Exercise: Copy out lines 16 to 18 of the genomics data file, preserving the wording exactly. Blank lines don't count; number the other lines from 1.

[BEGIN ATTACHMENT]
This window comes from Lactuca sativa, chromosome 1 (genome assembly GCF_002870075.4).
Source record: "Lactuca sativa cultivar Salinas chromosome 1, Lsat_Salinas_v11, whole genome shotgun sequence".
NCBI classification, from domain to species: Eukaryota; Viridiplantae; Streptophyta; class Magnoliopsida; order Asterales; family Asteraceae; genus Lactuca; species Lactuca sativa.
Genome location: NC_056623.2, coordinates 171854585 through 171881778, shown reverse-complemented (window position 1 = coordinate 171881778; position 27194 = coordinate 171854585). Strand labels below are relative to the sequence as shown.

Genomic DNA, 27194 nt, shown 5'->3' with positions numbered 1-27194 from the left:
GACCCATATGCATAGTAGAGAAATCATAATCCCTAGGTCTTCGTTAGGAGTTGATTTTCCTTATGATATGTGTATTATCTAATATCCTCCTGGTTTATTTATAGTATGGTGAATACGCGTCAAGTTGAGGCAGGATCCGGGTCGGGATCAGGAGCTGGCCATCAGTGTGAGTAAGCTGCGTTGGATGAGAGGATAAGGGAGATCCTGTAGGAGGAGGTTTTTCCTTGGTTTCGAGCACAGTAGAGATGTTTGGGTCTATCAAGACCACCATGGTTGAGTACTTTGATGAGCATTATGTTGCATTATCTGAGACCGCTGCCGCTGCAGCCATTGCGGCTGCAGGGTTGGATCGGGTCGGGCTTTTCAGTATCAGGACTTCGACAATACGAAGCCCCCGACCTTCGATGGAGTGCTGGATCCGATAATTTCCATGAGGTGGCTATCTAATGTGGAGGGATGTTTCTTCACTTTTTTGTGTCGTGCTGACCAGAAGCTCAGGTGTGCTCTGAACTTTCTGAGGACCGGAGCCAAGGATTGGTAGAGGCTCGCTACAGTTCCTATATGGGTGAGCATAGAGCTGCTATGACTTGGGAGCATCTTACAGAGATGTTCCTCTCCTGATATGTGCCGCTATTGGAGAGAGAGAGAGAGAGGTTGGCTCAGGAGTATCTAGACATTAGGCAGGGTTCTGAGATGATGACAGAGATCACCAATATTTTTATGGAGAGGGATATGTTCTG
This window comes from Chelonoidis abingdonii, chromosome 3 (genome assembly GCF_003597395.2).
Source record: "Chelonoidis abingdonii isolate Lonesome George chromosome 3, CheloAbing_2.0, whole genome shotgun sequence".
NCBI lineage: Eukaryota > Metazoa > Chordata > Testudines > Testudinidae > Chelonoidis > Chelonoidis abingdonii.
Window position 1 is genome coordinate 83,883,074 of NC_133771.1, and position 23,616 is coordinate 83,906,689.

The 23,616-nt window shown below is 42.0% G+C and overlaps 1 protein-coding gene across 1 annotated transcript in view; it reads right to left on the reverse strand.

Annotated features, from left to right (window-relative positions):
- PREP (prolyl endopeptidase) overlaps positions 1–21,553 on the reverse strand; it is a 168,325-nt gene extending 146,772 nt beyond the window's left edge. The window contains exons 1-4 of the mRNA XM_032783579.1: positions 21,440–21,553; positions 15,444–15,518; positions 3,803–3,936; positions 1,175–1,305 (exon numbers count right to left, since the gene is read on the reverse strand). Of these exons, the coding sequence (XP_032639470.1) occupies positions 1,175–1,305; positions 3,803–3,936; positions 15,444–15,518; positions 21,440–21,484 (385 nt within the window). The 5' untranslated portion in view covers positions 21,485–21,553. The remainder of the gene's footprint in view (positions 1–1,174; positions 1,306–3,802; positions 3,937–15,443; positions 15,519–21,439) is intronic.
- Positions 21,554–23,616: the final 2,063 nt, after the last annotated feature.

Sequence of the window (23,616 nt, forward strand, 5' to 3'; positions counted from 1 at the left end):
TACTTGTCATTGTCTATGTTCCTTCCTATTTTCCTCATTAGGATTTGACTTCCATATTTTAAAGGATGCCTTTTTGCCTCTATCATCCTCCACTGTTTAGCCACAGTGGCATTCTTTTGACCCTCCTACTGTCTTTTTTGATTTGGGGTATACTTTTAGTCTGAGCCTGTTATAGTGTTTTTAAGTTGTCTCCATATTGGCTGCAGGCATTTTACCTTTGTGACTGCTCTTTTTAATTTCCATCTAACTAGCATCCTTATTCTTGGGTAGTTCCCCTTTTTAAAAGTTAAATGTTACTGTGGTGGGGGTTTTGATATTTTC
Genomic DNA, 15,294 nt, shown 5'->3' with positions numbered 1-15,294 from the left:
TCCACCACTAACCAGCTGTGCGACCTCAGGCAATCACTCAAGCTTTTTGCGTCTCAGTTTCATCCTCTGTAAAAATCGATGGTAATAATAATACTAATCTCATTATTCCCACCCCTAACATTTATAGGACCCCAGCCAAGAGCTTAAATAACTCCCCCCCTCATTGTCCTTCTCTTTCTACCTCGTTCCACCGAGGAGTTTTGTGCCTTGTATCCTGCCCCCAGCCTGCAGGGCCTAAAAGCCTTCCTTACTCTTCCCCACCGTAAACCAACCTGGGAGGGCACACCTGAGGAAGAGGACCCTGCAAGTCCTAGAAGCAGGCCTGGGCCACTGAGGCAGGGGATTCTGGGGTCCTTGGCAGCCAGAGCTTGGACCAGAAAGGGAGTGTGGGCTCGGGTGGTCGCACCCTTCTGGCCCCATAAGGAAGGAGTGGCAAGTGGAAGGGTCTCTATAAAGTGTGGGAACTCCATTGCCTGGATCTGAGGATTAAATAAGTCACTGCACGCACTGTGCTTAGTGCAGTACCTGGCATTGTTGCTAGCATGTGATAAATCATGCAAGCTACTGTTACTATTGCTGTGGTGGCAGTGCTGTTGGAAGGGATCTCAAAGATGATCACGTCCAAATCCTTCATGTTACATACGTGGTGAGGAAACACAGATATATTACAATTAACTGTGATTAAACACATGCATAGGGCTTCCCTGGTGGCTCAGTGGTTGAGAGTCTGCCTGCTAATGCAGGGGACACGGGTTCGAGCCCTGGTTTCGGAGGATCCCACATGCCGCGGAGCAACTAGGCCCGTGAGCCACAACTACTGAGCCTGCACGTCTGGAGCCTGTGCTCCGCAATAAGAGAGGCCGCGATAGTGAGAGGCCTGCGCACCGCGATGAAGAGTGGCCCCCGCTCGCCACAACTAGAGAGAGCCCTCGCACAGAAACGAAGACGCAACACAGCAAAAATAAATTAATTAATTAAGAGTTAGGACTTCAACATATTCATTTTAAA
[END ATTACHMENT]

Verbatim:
TACTTGTCATTGTCTATGTTCCTTCCTATTTTCCTCATTAGGATTTGACTTCCATATTTTAAAGGATGCCTTTTTGCCTCTATCATCCTCCACTGTTTAGCCACAGTGGCATTCTTTTGACCCTCCTACTGTCTTTTTTGATTTGGGGTATACTTTTAGTCTGAGCCTGTTATAGTGTTTTTAAGTTGTCTCCATATTGGCTGCAGGCATTTTACCTTTGTGACTGCTCTTTTTAATTTCCATCTAACTAGCATCCTTATTCTTGGGTAGTTCCCCTTTTTAAAAGTTAAATGTTACTGTGGTGGGGGTTTTGATATTTTC
Genomic DNA, 15,294 nt, shown 5'->3' with positions numbered 1-15,294 from the left:
TCCACCACTAACCAGCTGTGCGACCTCAGGCAATCACTCAAGCTTTTTGCGTCTCAGTTTCATCCTCTGTAAAAATCGATGGTAATAATAATACTAATCTCATTATTCCCACCCCTAACATTTATAGGACCCCAGCCAAGAGCTTAAATAACTCCCCCCCTCATTGTCCTTCTCTTTCTACCTCGTTCCACCGAGGAGTTTTGTGCCTTGTATCCTGCCCCCAGCCTGCAGGGCCTAAAAGCCTTCCTTACTCTTCCCCACCGTAAACCAACCTGGGAGGGCACACCTGAGGAAGAGGACCCTGCAAGTCCTAGAAGCAGGCCTGGGCCACTGAGGCAGGGGATTCTGGGGTCCTTGGCAGCCAGAGCTTGGACCAGAAAGGGAGTGTGGGCTCGGGTGGTCGCACCCTTCTGGCCCCATAAGGAAGGAGTGGCAAGTGGAAGGGTCTCTATAAAGTGTGGGAACTCCATTGCCTGGATCTGAGGATTAAATAAGTCACTGCACGCACTGTGCTTAGTGCAGTACCTGGCATTGTTGCTAGCATGTGATAAATCATGCAAGCTACTGTTACTATTGCTGTGGTGGCAGTGCTGTTGGAAGGGATCTCAAAGATGATCACGTCCAAATCCTTCATGTTACATACGTGGTGAGGAAACACAGATATATTACAATTAACTGTGATTAAACACATGCATAGGGCTTCCCTGGTGGCTCAGTGGTTGAGAGTCTGCCTGCTAATGCAGGGGACACGGGTTCGAGCCCTGGTTTCGGAGGATCCCACATGCCGCGGAGCAACTAGGCCCGTGAGCCACAACTACTGAGCCTGCACGTCTGGAGCCTGTGCTCCGCAATAAGAGAGGCCGCGATAGTGAGAGGCCTGCGCACCGCGATGAAGAGTGGCCCCCGCTCGCCACAACTAGAGAGAGCCCTCGCACAGAAACGAAGACGCAACACAGCAAAAATAAATTAATTAATTAAGAGTTAGGACTTCAACATATTCATTTTAAA